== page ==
Good Trouble, Fighting the Good Fight, and Finding Hope

I was watching A Late Night Show with Stephen Colbert when the breaking news coverage came out on the night of July 17, 2020, on the passing of Congressman John Lewis. It’s sad, but at least we celebrate him, the last surviving speaker of the March on Washington of 1963. John Lewis, a student of non-violent protest, taught us the meaning of “good trouble” and fighting the good fight, giving his own blood in Selma, Alabama, in 1965, for the right to vote and civil rights. He was the “conscience of Congress” because he was about moral principles and equal justice.

I personally don’t like using the word “hero” because I think it’s an over-used word and I don’t think people know what it means anymore for quite awhile now. But, John Lewis always struck me as one of the few moral heroes, in a world where I question if “morality” is meaningful.

You could probably disagree with Lewis (a lot of people have, even on his own side), but he stuck with non-violence, compassion, and equity so much and for so long. I wonder if we will ever have more moral leaders like him.

See here for the NPR obituary on John Lewis. Gothamist had a good collection of links in its post regarding Lewis. The NY Times’s obituary by Katharine Q. Seelye, published July 17, 2020, updated July 21, 2020, was quite in depth.

Worth reading the NY Times editorial, “John Lewis Risked His Life for Justice,” published July 17, 2020, to remember what Lewis did and the legacy that’s left behind. The NY Times’ editorial reminds us that the US Supreme Court weakened the Voting Rights Act, and Lewis urged Congress to restore it to protect the right to vote; he had said that voting is the most important non-violent tool.

As the editorial also notes:

“The passing of John Lewis deprives the United States of its foremost warrior in a battle for racial justice that stretches back into the 19th century and the passage of the 14th and 15th Amendments. Americans — and particularly his colleagues in Congress — can best honor his memory by picking up where he left off.”

Political commentator Mark Shields observed, toward the end of the PBS NewHour segment on July 24, 2020:

“Well, one of the absolutely disarming qualities of Congressman Lewis was, whenever you ran into him, he would just grab you by the hand and said: ‘Hello, my brother. How are you?’ And I don’t know. Being called ‘your brother’ by John Lewis was sort of special, and no matter how many times it happened. [….] He was an incredible gentleman. He was an incredible leader, an incredible example. He left America so much better than he found it. And people talk about changing the name of the Edmund Pettus Bridge to John Lewis Bridge, which is fine. What they ought to do is pass a Voting Rights Act, after the court decision in 2013, which naively thought this problem was over. We have seen the systematic denial of the right to vote, whether it’s cutting polling places, cutting hours, purging of lists, I.D.s, voter I.D.s. And that would be the testimony and memorial to John Lewis that would be appropriate, is a Voting Rights Act, a real Voting Rights Act.”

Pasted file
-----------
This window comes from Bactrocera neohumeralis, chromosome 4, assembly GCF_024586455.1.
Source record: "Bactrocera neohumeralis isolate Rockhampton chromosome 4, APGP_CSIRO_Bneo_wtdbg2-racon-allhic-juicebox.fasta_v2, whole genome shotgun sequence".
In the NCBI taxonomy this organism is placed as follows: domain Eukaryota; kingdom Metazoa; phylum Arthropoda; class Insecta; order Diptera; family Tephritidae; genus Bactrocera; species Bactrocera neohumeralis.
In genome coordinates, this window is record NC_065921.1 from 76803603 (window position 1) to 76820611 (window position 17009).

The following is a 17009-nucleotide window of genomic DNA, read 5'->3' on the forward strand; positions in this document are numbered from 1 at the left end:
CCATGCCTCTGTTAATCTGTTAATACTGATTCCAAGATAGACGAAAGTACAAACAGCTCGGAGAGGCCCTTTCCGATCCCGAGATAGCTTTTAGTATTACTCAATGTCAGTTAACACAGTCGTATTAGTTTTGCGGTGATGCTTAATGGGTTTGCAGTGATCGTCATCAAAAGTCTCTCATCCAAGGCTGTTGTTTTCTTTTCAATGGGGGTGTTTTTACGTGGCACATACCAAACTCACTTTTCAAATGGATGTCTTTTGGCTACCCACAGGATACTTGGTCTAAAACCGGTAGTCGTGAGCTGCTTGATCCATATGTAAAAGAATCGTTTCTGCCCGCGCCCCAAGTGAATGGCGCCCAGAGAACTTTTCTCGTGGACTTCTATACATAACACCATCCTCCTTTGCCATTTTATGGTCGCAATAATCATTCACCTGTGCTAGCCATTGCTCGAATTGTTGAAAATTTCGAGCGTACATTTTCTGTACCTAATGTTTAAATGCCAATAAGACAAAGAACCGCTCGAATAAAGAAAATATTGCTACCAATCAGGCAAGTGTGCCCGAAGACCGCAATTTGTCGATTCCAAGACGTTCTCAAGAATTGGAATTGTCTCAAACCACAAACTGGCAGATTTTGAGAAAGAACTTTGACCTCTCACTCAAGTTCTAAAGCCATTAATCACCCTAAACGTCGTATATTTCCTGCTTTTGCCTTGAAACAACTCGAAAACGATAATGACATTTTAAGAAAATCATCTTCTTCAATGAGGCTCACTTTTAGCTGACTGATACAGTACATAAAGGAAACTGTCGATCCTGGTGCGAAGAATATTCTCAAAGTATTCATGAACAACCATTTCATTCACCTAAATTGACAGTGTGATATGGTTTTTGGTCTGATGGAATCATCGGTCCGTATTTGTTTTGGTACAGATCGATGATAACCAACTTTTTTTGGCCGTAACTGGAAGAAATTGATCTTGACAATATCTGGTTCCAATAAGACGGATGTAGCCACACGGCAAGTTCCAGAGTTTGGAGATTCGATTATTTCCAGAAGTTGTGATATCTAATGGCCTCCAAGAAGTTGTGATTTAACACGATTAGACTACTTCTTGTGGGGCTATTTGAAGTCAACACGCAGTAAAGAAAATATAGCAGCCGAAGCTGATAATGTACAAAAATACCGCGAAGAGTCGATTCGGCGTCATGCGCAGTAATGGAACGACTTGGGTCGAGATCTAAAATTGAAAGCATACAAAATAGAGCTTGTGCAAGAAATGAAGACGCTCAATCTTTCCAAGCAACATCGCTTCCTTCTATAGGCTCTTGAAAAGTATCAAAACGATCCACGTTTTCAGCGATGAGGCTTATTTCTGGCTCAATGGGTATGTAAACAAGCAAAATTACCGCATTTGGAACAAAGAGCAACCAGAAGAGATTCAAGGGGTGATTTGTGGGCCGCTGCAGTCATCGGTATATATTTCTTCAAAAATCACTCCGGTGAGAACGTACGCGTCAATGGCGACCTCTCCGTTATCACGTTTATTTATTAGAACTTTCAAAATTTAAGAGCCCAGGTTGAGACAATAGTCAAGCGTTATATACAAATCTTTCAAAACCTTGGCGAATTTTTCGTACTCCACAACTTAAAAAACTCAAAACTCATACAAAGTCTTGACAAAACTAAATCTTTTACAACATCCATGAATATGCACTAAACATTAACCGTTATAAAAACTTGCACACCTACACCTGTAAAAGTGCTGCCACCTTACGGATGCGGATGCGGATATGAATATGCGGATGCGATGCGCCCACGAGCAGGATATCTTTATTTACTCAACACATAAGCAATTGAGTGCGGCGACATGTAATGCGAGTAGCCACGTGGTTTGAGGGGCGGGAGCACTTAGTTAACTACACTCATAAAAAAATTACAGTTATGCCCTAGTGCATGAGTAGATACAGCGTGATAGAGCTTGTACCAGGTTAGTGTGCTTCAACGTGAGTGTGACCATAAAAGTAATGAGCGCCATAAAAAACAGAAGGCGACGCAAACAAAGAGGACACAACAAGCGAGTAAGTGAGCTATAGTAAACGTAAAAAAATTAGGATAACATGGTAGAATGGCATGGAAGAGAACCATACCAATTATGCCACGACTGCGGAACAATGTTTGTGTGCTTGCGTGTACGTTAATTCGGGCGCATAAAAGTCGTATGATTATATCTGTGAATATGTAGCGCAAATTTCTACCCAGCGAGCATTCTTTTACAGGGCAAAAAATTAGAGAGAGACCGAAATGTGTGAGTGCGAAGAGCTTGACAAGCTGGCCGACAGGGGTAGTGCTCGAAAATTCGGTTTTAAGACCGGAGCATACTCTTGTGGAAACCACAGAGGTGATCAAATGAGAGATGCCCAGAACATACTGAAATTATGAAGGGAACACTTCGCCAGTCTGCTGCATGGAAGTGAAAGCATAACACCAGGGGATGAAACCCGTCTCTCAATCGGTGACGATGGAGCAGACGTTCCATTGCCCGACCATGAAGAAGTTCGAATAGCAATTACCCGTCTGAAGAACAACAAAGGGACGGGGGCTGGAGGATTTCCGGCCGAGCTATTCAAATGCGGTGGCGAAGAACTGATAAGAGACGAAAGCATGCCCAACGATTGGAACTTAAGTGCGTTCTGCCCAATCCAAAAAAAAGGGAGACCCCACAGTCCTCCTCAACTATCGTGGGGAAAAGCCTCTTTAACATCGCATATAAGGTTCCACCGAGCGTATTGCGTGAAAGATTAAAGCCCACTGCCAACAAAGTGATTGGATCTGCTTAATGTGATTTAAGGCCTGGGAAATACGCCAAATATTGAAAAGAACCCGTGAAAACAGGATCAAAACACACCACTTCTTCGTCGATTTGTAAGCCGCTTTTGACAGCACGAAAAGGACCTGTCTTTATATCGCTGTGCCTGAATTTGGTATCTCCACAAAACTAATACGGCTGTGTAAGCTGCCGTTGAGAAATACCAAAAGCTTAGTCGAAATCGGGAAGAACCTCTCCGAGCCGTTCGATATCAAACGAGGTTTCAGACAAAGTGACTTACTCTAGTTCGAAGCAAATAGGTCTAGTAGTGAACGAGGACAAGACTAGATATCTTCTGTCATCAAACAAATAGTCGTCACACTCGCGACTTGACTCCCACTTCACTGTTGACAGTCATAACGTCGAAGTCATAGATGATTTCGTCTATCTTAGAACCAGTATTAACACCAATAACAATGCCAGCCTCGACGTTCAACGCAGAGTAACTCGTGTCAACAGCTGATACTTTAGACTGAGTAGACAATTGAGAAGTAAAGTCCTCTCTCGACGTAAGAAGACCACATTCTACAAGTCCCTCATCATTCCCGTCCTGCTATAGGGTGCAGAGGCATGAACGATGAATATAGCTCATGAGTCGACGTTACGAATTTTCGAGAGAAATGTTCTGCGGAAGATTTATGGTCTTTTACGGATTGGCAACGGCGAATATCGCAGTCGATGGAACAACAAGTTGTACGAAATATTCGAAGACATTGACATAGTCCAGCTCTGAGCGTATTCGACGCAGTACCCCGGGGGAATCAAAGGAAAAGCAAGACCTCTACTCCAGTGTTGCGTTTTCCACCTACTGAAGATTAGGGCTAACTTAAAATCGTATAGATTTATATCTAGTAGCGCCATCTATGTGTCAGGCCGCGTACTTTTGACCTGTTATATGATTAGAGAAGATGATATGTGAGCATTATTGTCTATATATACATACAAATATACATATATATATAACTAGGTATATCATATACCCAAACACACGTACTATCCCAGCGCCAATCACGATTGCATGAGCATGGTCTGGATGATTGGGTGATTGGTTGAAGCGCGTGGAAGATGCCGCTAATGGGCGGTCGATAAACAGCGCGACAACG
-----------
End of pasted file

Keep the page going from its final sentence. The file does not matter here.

I have no real opinion on the naming of the bridge, but I do think we need to strengthen the Voting Rights Act.

I remembered being moved when Lewis staged the sit-in in Congress to demand gun control in 2016; he was always so hopeful in the face of seriously hard issues.

Some years ago, when Lewis’s graphic memoir (I can’t quite call it a “graphic novel” because it isn’t really a novel) “March” (Vol. 1) came out and he was in New York City for the book tour, I went to hear him speak. Lewis was just amazing, talking about how he defended his aide for reading a mere comic book, because even comic books had been a tool for the Civil Rights Movement; and then his aide talked him into writing together what became the March trilogy, as a way for future generations to understand what Lewis did.

In this interview on NPR’s All Things Considered, July 20, 2020, Lewis’s aide and co-writer, Andrew Aydin, best retold how he and John Lewis came to write “March”: specifically, others teased him for wanting to attend Comic Con after a campaign, and Lewis defended Aydin, by saying how a comic book did influence the Civil Rights Movement, which got Aydin thinking that a comic book about Lewis would be a way to communicate to young people today.

I still have to get Volume 3 of “March.” There are also lots of videos to watch and great stuff to read to recognize and appreciate Lewis’s legacy.

Fellow triscriber YC shared on Facebook this link, so I’m sharing it here on triscribe: Smithsonian scholars on the legacy of John Lewis. What a fascinating read. You can also do a search on triscribe and find more posts where I had shared links about Lewis.

So, on this day, July 26, 2020, it’s the 30th anniversary of the Americans with Disabilities Act. This morning, the body of US Rep. John Lewis made his final crossing of the Edmund Pettus Bridge. See here for the NPR report and here for the NY Times coverage. I was really moved to see the ceremony on television.

Lewis’s body will lie at the Alabama State Capitol tonight, and on Monday, July 27, 2020, his body will lie in state at the U.S. Capitol in Washington, D.C., for those who wish to pay their respects in a socially distanced manner, after an invitation-only ceremony.

Thank you, John Lewis, for what you did, and may we reach the better, more equal world that you fought for us. We still have long ways to go before we have a truly equitable American society and let’s keep trying to get there.

(cross-posted on

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